Although her heart was in the right place, your Irish mammy was more likely to give wrong advice than right.

According to Science Foundation Ireland, most common adages dished out by our mothers — such as “Wear a hat out there, sure don’t you lose more heat from your head”— are in fact not true.

SFI runs the SFI Discover program, which backs public outreach and education about science, decided to test the things Irish mammies say to see if their advice stands up to scientific scrutiny, the Irish Times reports.

For example, wearing a hat to keep in heat is actually waste of time.

The idea that you lose more heat from your head came about in the 1950s after experiments by the US military, but according to the Foundation, while your head might feel colder than the other parts of your body, you won’t, in fact, lose heat faster through your head.

And according to research in the New England Journal of Medicine, being in cold weather will not increase your chances of getting a cold.

You also may have been told that eating carrots will help you to see better in the dark. Well, the Foundation says that while the beta-carotene in carrots will help the body make vitamin A, which does help to sustain the eye cells used to see in dim light, eating a bunch of carrots won’t improve your night vision once your body has the vitamin A it needs.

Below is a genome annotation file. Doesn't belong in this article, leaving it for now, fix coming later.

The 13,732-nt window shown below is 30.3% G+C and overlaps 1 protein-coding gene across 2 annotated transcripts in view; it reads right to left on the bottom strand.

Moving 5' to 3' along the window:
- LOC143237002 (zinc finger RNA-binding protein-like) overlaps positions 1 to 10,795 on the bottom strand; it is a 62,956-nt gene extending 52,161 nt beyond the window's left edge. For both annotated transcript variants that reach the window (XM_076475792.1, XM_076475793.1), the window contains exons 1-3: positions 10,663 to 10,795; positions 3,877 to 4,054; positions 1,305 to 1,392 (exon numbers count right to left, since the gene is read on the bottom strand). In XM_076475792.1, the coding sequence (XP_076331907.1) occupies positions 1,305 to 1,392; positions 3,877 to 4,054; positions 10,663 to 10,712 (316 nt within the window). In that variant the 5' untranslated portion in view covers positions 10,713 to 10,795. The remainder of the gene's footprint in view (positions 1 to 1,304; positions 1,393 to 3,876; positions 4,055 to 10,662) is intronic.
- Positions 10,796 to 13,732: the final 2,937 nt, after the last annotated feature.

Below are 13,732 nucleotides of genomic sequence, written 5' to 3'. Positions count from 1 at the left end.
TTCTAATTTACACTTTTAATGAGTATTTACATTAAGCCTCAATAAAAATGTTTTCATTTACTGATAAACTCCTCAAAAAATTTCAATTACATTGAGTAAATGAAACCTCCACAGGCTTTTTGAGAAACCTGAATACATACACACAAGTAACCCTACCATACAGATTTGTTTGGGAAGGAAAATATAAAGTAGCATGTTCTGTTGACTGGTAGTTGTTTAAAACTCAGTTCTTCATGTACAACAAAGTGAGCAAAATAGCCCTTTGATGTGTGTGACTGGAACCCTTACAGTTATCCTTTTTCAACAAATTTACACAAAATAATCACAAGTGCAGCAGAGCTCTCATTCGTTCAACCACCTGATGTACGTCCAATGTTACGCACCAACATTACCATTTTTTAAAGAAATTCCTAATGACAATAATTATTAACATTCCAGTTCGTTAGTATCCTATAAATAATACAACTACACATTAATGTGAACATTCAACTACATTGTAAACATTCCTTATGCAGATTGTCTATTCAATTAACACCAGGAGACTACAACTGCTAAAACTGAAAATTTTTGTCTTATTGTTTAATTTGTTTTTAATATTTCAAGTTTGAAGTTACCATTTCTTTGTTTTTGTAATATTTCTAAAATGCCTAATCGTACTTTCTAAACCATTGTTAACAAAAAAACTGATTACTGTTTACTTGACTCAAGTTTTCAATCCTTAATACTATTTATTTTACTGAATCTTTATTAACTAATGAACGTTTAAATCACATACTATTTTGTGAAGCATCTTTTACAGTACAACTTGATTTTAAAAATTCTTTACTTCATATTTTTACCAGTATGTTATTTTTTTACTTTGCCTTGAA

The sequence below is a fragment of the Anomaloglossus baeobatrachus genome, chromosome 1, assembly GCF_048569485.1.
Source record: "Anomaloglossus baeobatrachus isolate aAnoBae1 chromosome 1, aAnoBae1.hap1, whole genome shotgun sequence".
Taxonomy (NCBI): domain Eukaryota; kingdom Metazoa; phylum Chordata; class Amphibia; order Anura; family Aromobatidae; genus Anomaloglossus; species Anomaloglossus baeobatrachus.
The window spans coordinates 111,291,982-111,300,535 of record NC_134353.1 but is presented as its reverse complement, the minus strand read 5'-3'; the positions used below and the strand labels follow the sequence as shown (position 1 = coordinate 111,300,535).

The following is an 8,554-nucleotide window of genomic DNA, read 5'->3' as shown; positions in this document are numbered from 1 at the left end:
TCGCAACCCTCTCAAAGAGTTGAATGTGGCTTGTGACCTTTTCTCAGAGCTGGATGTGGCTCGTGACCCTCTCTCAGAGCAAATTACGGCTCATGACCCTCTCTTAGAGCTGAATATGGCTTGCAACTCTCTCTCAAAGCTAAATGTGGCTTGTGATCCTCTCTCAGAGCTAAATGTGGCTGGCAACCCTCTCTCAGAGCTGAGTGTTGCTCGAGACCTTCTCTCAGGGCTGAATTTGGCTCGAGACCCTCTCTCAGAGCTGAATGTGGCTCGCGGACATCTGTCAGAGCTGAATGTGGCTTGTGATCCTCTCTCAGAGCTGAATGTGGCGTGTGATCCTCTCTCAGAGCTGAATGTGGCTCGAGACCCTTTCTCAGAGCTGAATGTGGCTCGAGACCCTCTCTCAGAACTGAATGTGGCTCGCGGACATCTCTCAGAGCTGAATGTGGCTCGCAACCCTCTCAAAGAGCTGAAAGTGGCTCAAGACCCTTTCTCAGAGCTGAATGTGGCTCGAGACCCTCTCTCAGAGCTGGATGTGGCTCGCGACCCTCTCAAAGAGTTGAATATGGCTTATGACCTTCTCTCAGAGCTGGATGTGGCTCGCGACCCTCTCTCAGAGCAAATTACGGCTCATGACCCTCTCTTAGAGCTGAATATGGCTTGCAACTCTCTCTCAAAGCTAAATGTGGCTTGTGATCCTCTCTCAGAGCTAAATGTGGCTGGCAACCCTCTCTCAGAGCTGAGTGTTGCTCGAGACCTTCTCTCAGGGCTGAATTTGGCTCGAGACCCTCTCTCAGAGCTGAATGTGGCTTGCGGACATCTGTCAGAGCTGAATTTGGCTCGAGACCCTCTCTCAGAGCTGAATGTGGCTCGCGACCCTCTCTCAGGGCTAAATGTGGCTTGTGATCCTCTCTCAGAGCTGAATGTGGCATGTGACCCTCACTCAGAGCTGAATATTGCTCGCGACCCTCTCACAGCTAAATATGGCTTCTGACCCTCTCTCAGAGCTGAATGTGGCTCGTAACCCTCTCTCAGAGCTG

Like the advice about eating carrots, the suggestion to “take some vitamin C to help cure your cold” is sort of true in a way. Vitamin C helps your body make more white blood cells, the cells of your immune system which fight infection. However, there is no clear evidence that the vitamin C will actually work directly to cure the cold.

SFI is currently running a campaign called #ScienceRising that seeks to involve the public in all things scientific. 

“The idea is to engage with people a little bit more, to make science more topical for general readers,” a spokeswoman said.

Every month, the #ScienceRising campaign picks a different theme to focus on.

This month’s theme was on health-related issues. Last month, the theme was technology and next month it will focus on women in science.

For more information, visit